The classic song, a staple of Boston Red Sox games, sold 19,000 tracks this week.
Music appears to be helping provide some measure of comfort to mourners in Boston and other regions following the Boston Marathon bombing on April 15 that killed three and injured approximately 180.
Neil Diamond made an impromptu visit to Boston's Fenway Park on April 20 to sing his 1969 No. 4 Billboard Hot 100 hit "Sweet Caroline (Good Times Never Seemed So Good)" during the Red Sox' first home game following the bombings. Normally, the original version is played during each home game; on that day, Diamond sang along to the recording. The rousing appearance spurs the song's No. 33 debut on Pop Digital Songs with 19,000 sold during the week ending April 21, a 597% increase, according to Nielsen SoundScan.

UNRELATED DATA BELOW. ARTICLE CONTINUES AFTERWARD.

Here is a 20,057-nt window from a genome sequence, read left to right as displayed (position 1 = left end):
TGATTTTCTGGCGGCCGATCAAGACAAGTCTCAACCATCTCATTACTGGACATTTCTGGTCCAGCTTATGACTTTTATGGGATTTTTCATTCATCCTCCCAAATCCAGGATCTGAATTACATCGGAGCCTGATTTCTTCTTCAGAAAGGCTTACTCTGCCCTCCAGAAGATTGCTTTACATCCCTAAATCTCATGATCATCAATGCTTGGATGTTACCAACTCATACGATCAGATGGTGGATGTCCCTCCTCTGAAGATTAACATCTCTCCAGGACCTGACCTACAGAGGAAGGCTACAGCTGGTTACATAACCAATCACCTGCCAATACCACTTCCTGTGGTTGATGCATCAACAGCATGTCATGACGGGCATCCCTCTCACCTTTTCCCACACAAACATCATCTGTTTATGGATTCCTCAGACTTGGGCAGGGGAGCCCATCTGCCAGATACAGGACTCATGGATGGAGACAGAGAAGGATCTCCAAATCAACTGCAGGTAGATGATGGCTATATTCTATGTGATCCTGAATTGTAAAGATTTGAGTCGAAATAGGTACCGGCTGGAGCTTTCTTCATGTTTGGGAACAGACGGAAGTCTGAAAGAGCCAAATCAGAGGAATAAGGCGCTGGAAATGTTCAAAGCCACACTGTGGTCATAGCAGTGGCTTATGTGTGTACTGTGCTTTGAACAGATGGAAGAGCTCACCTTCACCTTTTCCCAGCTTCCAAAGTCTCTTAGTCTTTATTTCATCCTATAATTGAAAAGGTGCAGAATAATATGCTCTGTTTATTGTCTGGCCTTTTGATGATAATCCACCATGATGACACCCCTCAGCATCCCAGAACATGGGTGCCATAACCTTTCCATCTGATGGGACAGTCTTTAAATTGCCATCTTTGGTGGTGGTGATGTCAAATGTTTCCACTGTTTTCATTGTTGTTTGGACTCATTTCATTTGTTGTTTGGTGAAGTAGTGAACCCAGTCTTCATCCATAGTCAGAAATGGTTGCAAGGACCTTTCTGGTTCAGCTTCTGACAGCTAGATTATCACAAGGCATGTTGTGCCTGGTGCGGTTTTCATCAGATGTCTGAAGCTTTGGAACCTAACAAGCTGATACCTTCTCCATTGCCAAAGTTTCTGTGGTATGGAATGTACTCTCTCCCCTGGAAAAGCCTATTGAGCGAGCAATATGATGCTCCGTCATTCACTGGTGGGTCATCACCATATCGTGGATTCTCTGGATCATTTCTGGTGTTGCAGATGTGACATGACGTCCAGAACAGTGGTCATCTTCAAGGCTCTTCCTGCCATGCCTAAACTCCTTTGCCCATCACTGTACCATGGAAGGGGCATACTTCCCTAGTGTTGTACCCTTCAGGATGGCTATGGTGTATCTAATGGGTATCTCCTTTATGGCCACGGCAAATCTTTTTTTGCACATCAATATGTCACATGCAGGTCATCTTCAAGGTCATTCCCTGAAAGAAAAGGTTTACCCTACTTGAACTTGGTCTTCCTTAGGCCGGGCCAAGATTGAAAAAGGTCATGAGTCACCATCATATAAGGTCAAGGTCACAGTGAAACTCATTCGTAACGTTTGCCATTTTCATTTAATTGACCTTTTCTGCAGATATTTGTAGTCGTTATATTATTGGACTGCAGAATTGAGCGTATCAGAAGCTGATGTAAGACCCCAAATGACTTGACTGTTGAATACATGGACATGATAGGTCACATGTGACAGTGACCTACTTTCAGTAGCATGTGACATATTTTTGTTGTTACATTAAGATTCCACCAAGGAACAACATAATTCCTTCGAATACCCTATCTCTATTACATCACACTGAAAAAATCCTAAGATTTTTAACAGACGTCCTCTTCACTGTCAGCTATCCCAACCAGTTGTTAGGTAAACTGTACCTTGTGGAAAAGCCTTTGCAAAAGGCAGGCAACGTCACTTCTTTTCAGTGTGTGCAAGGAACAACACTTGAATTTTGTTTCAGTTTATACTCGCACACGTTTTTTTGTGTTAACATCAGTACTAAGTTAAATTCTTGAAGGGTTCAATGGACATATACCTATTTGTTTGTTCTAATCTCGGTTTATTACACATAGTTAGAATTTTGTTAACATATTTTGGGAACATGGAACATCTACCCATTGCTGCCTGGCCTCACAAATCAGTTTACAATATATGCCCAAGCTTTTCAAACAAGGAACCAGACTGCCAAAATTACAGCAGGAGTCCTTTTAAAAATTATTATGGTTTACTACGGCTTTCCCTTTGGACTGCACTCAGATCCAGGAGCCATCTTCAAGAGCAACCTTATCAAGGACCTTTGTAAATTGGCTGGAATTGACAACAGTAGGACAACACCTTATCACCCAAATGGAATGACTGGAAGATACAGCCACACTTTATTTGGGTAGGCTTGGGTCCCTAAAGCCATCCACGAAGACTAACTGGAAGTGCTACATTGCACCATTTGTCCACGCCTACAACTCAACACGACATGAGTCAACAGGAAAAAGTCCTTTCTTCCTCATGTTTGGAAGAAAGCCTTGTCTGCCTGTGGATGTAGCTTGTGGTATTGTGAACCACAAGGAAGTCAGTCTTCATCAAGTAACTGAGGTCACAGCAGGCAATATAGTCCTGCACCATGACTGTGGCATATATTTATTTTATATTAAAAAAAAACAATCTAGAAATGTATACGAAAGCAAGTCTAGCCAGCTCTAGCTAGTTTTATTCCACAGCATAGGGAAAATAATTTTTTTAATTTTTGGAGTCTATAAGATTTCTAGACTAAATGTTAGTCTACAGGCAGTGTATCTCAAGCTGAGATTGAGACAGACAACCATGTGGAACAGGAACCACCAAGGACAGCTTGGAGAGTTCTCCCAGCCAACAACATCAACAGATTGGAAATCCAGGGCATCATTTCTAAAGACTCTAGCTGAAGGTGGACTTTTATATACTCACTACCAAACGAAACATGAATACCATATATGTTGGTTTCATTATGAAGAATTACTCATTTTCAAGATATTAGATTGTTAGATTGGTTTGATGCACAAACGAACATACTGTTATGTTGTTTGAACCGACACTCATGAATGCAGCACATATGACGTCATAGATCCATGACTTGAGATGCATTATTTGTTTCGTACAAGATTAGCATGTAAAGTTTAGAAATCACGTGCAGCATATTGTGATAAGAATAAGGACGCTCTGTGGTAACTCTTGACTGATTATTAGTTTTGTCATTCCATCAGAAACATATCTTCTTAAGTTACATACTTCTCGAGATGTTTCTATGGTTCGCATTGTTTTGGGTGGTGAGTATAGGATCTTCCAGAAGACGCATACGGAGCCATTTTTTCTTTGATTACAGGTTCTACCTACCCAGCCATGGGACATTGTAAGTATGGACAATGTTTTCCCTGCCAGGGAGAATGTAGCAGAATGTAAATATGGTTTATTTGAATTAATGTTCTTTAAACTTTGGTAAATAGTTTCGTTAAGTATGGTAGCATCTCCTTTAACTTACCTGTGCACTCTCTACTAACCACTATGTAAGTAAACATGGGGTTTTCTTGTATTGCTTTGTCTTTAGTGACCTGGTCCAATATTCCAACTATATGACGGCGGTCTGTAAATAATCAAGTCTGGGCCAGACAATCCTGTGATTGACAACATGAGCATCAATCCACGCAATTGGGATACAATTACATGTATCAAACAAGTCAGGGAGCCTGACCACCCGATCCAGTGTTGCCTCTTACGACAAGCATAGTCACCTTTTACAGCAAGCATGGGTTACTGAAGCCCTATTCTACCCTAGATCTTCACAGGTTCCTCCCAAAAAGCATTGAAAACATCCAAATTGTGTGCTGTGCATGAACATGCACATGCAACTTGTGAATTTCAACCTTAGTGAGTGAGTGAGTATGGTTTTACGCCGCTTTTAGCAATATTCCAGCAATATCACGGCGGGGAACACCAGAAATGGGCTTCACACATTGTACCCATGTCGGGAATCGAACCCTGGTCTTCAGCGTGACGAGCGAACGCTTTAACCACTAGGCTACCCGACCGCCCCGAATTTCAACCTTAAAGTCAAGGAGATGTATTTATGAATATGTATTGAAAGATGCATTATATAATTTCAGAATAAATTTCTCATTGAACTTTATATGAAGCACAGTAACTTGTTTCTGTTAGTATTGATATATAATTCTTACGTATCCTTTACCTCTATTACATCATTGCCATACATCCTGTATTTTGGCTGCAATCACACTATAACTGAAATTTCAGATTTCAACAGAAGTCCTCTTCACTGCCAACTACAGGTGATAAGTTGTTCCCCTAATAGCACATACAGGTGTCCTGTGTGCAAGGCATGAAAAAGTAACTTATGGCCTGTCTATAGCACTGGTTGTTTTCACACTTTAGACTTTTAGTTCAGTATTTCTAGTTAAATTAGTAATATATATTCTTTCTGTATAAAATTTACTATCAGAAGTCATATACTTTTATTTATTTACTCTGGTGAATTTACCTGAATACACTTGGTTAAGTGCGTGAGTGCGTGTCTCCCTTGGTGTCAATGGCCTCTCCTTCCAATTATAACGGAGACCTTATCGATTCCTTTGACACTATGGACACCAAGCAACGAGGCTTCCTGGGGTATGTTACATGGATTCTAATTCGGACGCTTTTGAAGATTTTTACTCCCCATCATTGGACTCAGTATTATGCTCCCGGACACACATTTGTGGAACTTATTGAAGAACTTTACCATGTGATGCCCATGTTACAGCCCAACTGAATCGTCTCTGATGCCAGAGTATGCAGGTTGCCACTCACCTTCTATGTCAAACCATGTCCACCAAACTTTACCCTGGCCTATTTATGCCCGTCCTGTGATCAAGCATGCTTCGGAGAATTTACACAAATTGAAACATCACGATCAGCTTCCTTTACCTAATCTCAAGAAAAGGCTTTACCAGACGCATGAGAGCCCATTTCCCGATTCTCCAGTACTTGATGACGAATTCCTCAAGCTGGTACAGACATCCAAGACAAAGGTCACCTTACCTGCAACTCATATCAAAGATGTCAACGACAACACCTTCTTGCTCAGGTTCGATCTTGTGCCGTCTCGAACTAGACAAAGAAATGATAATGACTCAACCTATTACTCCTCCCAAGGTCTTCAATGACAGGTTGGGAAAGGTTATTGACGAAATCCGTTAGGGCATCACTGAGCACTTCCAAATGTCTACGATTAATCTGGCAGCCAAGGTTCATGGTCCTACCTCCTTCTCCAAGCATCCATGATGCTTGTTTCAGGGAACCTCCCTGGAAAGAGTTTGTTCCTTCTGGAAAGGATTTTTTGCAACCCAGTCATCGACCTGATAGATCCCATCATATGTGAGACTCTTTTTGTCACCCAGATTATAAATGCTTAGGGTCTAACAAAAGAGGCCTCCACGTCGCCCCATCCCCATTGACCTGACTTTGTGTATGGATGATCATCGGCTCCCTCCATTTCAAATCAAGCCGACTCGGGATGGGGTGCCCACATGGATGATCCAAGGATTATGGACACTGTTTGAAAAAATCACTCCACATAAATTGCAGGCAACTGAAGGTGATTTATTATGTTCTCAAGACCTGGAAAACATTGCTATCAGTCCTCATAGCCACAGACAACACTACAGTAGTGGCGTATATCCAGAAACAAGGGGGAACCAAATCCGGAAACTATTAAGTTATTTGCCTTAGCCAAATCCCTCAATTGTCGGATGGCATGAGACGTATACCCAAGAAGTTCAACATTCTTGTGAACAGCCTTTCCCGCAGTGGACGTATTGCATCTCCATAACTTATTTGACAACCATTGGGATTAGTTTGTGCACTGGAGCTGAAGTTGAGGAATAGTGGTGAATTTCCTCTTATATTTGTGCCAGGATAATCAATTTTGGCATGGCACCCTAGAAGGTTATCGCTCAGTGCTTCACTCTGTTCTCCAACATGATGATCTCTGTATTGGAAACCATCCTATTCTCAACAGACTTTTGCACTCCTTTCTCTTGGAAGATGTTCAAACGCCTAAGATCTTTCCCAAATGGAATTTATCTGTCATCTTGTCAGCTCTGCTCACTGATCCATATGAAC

The bulk of "Sweet Caroline's" sales last week came from the Boston designated marketing area (DMA), where 8.7% of its sales for the week were registered. It was the No. 28-selling song in the city last week. Comparatively, on the national level, "Sweet Caroline" was the 103rd-biggest tune.
While music can help heal, Boston area consumers were obviously preoccupied with bigger issues last week. Boston experienced a sizable decline in downloading, as digital song sales fell by 18% to 612,000. That's the week's largest decrease among the top 100 DMAs, as measured by SoundScan, and lower than the overall 7% erosion experienced by the entire marketplace.